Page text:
GrammaTech invited to present at #HCSS2024 on Reverse Architecting Software Binaries 

Reverse Architecting Software Binaries

Dr. Denis Gopan, and Greg Nelson, GrammaTech, Inc.

One of the central tasks in reverse engineering software is understanding its structural composition. Reverse architecting helps reverse engineers by automatically recovering software design from its implementation. Reverse Architecting has straightforward applications in software assurance (does the recovered design match the intended software functionality?), security analysis (does the software contain unexpected, possibly malicious functionality?), and software refactoring and transformation (what portions of the software need to be altered?)

Reverse Architecting has been extensively explored and shown to have great value at the level of source code. However, in many important reverse-engineering scenarios including the analysis of legacy software, COTS components, and malware, the source code is typically not available. Under the DARPA Automated Rapid Certification of Software (ARCOS) program, we developed technology for performing reverse architecting directly on software binaries, in the absence of source code. In this presentation, we will outline the technical approach we pursued and describe our initial experiences applying this technology to real-world targets. 

The cornerstone of our approach is Binary Componentization, a mechanism that decomposes a monolithic target binary into a hierarchy of logically connected components – data-structure implementations, libraries, and higher level functional modules, such as a parser in a compiler or a hardware abstraction layer (HAL) in a firmware image. Binary componentization works bottom-up, finding similarities based on features identified within individual functions. These features include the caller-callee relationship, similarity in data access patterns, code proximity, and name similarity. The individual features are used to measure how strongly the functions in the binary are related to each other; then functions are clustered through different algorithms to group them into components.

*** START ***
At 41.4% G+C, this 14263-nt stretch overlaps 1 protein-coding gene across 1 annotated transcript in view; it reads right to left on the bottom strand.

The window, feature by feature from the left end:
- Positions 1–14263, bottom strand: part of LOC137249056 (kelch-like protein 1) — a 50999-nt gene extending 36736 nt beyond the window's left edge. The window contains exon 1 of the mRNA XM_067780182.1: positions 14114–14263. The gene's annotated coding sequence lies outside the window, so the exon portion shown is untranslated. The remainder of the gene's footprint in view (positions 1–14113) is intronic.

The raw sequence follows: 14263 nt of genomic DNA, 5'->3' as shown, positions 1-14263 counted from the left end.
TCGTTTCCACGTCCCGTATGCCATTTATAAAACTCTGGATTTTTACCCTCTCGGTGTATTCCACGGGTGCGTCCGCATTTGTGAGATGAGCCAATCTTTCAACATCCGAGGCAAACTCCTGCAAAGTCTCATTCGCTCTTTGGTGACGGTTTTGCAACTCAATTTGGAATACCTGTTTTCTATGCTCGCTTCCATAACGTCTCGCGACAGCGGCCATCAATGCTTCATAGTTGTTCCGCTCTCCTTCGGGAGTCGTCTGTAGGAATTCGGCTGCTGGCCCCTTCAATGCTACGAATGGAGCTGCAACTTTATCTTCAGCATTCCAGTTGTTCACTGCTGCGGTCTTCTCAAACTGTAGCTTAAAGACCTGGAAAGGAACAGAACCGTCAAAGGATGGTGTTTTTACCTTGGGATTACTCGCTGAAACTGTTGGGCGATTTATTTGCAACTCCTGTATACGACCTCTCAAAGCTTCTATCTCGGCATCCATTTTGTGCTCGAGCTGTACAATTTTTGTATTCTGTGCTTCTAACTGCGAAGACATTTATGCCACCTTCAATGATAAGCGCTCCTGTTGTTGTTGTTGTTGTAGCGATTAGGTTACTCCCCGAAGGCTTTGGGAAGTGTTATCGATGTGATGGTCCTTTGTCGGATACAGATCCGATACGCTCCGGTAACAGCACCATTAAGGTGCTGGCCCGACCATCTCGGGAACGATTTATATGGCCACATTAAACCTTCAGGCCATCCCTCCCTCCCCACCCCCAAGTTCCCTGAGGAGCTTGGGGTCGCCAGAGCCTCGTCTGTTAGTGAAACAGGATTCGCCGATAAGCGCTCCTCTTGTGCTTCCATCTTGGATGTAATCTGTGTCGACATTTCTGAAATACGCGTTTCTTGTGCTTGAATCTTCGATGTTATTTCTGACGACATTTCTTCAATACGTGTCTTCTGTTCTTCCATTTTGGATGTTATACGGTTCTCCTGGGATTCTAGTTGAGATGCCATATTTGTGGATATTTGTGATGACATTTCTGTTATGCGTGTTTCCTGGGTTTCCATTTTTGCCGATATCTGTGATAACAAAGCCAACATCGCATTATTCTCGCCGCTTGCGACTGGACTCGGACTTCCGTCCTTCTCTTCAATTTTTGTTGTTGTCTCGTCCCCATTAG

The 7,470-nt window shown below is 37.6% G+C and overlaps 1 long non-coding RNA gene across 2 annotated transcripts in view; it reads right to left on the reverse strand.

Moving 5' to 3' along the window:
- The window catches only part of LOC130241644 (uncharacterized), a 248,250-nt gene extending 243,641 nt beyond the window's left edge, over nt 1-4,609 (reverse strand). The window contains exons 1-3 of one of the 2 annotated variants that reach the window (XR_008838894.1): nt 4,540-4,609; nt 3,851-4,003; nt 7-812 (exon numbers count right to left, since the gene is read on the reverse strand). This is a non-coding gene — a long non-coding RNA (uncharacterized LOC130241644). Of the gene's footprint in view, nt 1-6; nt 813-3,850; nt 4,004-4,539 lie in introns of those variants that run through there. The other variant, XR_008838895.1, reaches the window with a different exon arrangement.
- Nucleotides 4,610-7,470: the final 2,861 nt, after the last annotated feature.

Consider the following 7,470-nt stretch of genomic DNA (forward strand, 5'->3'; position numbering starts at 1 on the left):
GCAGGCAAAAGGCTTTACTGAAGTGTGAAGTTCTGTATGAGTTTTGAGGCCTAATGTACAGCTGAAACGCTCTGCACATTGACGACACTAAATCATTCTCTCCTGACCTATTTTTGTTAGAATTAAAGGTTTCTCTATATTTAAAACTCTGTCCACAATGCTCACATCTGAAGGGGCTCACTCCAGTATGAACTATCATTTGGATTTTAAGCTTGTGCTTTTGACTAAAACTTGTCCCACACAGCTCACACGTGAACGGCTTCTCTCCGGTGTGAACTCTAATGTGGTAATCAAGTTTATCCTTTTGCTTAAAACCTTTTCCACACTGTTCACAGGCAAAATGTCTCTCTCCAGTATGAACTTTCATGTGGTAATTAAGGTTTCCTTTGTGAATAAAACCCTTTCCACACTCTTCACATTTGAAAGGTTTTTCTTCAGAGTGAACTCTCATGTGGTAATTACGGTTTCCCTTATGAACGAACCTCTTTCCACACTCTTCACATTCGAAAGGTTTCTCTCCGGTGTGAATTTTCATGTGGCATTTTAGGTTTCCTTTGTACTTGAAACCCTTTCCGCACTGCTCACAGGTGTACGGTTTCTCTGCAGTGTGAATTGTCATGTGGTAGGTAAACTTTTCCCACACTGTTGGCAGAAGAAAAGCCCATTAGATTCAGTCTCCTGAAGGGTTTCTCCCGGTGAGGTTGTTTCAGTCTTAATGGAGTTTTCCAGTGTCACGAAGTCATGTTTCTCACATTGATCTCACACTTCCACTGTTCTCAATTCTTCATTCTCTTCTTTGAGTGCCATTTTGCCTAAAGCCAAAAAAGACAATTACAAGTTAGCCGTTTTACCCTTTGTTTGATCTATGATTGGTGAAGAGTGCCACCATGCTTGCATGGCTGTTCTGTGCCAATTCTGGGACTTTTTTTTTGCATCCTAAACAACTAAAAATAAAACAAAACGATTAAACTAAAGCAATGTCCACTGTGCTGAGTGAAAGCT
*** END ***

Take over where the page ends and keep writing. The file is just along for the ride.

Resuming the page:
We explored a variety of features, feature weights, and clustering algorithms. Our experiments indicate that different categories of software (e.g., binaries for object-oriented code with extensive class systems; embedded Linux binaries; or bare-metal firmware written in C) require different combinations of features for achieving good results. However, within the same software category, the approach can be fine-tuned to decompose software with high accuracy. 

The derived hierarchy of components informs reverse engineers about structural binary composition. It can also be used to bootstrap the adoption of principled development paradigms, such as MBSE, for legacy systems by generating modeling artifacts, such as SysML’s Block Definition Diagrams (BDDs). Some human assistance is required for this, however, to correct analysis inaccuracies and assign meaningful names for the inferred components. 

For some target software, the high-level design may already be available in some form, such as SysML or a design diagram in software documentation. We developed a Design-to-Implementation Mapping mechanism, which automatically maps the implementation structure inferred by the binary componentization to the design description provided by the user. To construct the mapping, the mechanism leverages both structural and semantic similarity between the implementation and design. Structural similarity includes parallel parent-child relationships. Semantic similarity includes similarity of word patterns between string literals (in binary components) and the description of the design module (in the documentation). The resultant mapping allows the user to connect system requirements allocated to the design modules (captured in SysML or other documentation) with the corresponding code that implements them. Conversely, low-level implementation weaknesses and bugs can be traced to the design modules they may impact. Furthermore, the design recovered from the implementation can be contrasted against the intended design using established techniques such as Reflexion Models [RM]

[RM] Gail C. Murphy, David Notkin, Kevin J. Sullivan: Software Reflexion Models: Bridging the Gap Between Source and High-Level Models. SIGSOFT FSE 1995: 18-28

Distribution Statement “A” (Approved for Public Release, Distribution Unlimited) This research was developed with funding from the Defense Advanced Research Projects Agency (DARPA). The views, opinions and/or findings expressed are those of the author and should not be interpreted as representing the official views or policies of the Department of Defense or the U.S. Government.